Theocrats in the Tennessee Legislature seem hell-bent on making the Bible the “official state book of Tennessee.”
Their proposal to “officialize” the Holy Bible would place the sacred book as a symbol among such other symbols as–(no kidding):
— the raccoon (Tennessee’s state wild animal);
— the tomato (Tennessee’s official state fruit);
— the Large Mouth Bass (the state’s official fish);
— and the Barrett M82 (Tennessee’s recently adopted official state rifle–a .50-caliber sniper rifle and for more on its power and background see here).
So what’s wrong with this proposed law? Why should anyone care?
I’m glad you asked, because God spoke to me and deputized me to be your Answer Man on this nonsense today.
So praise Elvis and pass the grits while I explain.
By a vote of 19 to 8, the state senate has passed a bill that originated in the state House of Reps. It would simply “make the Holy Bible the official state book.” (See here for details and make note of this quote: “In solidly Republican Tennessee, heavy doses of God and guns are considered reliable election-year politics. The Bible bill came to a vote just days before the candidate filing deadline, giving lawmakers pause about being portrayed by political rivals as being opposed to the Bible if they voted against the bill..)
Supporters (including a handful of Democrats) say the measure recognizes the book’s unique role in American history.
Opponents, including some sensible Republicans and many of the state’s churches, church leaders and other religious bodies, say the move could make people of other faiths feel slighted.
Never mind how it would make people of no faith feel in a country where one is free, thank God, not to believe in God or put faith in the Bible.
Even Jesus was a free-will kind of guy.
Even Tennessee’s very Republican Gov. Bill Haslam opposes this bill. The hitch is–he hasn’t said whether he’ll veto it.
“The Bible is the most important book in my life, and I think in the world,” Gov. Haslam told reporters last week. “But that’s very different than being the state’s official book.”
(NOTE TO GOV. HASLAM: I, for one, happen agree with your position wholeheartedly! So be a leader and just say you’ll veto it and then, veto it.)
One sensible Republican in clear opposition, state Sen. Ferrell Haile, is quoted as saying, “The Bible is a book of history, but it’s not a history book to be placed on a shelf. It’s to be lived out in the lives of believers.”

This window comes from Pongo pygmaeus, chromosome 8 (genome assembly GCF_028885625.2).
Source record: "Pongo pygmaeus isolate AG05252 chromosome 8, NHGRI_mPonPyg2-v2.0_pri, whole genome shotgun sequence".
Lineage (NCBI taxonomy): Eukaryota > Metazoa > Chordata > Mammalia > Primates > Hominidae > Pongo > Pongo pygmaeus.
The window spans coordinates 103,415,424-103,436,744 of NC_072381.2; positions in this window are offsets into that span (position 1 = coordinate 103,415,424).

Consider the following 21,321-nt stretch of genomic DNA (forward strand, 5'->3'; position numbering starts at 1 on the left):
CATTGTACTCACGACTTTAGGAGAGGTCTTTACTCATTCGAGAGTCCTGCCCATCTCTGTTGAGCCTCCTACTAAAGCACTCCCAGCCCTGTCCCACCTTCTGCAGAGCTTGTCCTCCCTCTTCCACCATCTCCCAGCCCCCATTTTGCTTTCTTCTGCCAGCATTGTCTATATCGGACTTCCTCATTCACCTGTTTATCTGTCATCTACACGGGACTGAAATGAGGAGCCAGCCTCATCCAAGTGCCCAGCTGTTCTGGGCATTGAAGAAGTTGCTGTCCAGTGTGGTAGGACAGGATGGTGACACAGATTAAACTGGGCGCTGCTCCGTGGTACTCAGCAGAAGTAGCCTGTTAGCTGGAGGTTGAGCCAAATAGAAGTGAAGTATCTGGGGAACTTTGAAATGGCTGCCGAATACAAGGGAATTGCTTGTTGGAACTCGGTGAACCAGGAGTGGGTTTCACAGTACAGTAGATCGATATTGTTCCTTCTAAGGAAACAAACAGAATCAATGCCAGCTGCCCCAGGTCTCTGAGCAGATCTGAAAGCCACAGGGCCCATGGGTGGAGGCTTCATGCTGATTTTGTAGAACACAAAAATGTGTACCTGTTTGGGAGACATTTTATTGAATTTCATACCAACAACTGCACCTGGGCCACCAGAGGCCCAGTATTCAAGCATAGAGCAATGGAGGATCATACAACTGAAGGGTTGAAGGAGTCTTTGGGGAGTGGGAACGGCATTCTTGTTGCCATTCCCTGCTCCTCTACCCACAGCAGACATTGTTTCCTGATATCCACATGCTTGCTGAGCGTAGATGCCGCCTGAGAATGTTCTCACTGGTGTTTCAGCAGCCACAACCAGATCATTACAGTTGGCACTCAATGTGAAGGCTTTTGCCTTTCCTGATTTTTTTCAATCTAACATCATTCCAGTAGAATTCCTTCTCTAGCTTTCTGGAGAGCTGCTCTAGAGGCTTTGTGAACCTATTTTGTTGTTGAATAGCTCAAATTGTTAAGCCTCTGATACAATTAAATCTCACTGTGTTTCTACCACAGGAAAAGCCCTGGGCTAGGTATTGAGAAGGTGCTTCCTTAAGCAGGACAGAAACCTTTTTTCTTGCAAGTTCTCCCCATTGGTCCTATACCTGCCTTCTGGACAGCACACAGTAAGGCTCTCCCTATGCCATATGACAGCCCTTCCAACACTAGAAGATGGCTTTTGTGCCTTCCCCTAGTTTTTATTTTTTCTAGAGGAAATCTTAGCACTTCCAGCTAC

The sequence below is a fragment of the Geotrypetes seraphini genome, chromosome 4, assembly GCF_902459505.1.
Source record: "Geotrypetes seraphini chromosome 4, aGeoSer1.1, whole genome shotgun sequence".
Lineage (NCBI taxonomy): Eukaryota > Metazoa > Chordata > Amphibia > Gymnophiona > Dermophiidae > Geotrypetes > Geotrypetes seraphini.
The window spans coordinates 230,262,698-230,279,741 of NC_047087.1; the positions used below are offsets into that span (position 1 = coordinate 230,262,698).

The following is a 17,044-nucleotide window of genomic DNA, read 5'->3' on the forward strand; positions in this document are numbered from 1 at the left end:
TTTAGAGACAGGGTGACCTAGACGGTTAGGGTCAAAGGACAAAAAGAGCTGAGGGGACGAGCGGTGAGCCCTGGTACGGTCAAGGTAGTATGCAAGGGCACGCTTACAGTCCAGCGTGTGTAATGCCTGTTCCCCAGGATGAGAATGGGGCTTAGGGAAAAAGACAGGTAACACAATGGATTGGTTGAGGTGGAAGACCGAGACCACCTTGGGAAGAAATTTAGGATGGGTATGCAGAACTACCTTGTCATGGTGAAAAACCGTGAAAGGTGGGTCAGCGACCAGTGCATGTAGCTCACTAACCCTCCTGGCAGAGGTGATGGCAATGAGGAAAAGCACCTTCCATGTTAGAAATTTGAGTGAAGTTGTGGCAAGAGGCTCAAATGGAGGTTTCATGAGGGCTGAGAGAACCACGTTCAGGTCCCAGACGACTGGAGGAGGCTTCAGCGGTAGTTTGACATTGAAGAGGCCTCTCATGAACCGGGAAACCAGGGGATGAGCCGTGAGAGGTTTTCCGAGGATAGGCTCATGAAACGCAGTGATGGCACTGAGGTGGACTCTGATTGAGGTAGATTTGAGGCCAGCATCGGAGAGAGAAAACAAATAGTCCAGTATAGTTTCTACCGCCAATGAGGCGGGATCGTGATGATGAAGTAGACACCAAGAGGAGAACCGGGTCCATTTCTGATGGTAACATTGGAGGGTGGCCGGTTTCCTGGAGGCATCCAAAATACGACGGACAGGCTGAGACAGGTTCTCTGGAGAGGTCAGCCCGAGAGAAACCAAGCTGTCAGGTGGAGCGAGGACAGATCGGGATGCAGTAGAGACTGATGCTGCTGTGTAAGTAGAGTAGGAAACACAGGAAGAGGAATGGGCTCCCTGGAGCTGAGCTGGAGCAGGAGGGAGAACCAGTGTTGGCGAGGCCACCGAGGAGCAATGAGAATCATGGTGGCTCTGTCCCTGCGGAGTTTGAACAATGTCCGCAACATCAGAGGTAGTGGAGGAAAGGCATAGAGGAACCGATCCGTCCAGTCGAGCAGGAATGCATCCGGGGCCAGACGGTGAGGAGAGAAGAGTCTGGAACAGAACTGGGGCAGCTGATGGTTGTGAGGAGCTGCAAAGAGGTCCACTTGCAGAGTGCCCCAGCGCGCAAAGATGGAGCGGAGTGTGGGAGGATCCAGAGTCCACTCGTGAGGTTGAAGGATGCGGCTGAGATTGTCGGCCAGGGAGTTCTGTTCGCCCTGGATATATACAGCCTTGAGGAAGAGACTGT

Again–this is a Republican conservative I agree with. Yet unlike the governor, he didn’t waffle in fighting it. Picture me giving him two big thumbs up. (Barry Goldwater, the great American freedom fighter and conservative icon who once said Jerry Falwell, Pat Robertson and the Christian Coalition could go to hell together, would be proud, I’m sure.)
As Sen. Haile points out, the Bible’s having a place in world and American history does not mean it’s a history book anymore than it’s a science book (and it is definitely not that either). It’s a HOLY book, a FAITH book, meant to be lived out (thank you again Sen. Haile for saying it!) by people of faith, not to be used for scoring political points from hypocrites in office who preach “family values” at every turn.
Hypocrites like the family-values governor of Alabama, currently fighting for his political life because of yet another political sex scandal. (Honestly, I take no delight in pointing out such hypocrisy. But it’s just astounding how frequently the guilty dogs always preach family values the loudest, isn’t it?)
Opponents say the proposed Bible law also raises a lot of questions, like which translation of so many translations would be the official one? Catholics use a version of the Bible that is a far cry from the old King James version that so many Protestants in the Bible Belt seem to think was writ by Jesus. (A Catholic bishop is among those state religious leaders is not happy about this bill, btw. See here for one reason why.)
And while supporters say they have Jewish friends who have no problem with this kind of junk legislation, their few Jewish friends are hardly representative of most Jews and Jewish leaders in Tennessee and across the country. As in, not representative of any practicing Jews of any significant number.
Of course, nobody cares what peace-loving American Muslims among us might think, except those of us who love and cherish American freedom and liberty and don’t believe God, the Bible or Christianity need protection from the Tennessee Government against Muslims, Jews who don’t believe Christ is the Messiah, non-believers or, for that matter, me.
I’m not a resident of Tennessee but if I were I wouldn’t need the state’s Big, over-reaching Government diddling with my religion and the constitution.
* * *
What I hope is obvious to most Americans is that the proposed law is unconstitutional on the face of it. But ultra-right conservative leaders in so many of America’s state capitols, not to mention in the nation’s capitol, are all for the Constitution—except when they’re against it.
When it comes to guns and God, they’re always plenty willing and ready to play loose with it.
Seriously, my friends.
I am opposed, and passionately so (in case you didn’t pick up on that), to this nonsense, if only because I love and cherish God’s word and don’t want it cheapened and trivialized like it’s some some kind of state raccoon, fruit, fish or rifle by the kind of people who think St. Augustine is a kind of grass that makes for pretty lawns in Southern Living magazine.
I just hope and pray that the theocrats leading the state of Texas these days don’t follow the lead of Tennessee–which honestly is one of my favorite of all American states–that gave us the infamous monkey trials back in one of American history’s Darker Ages.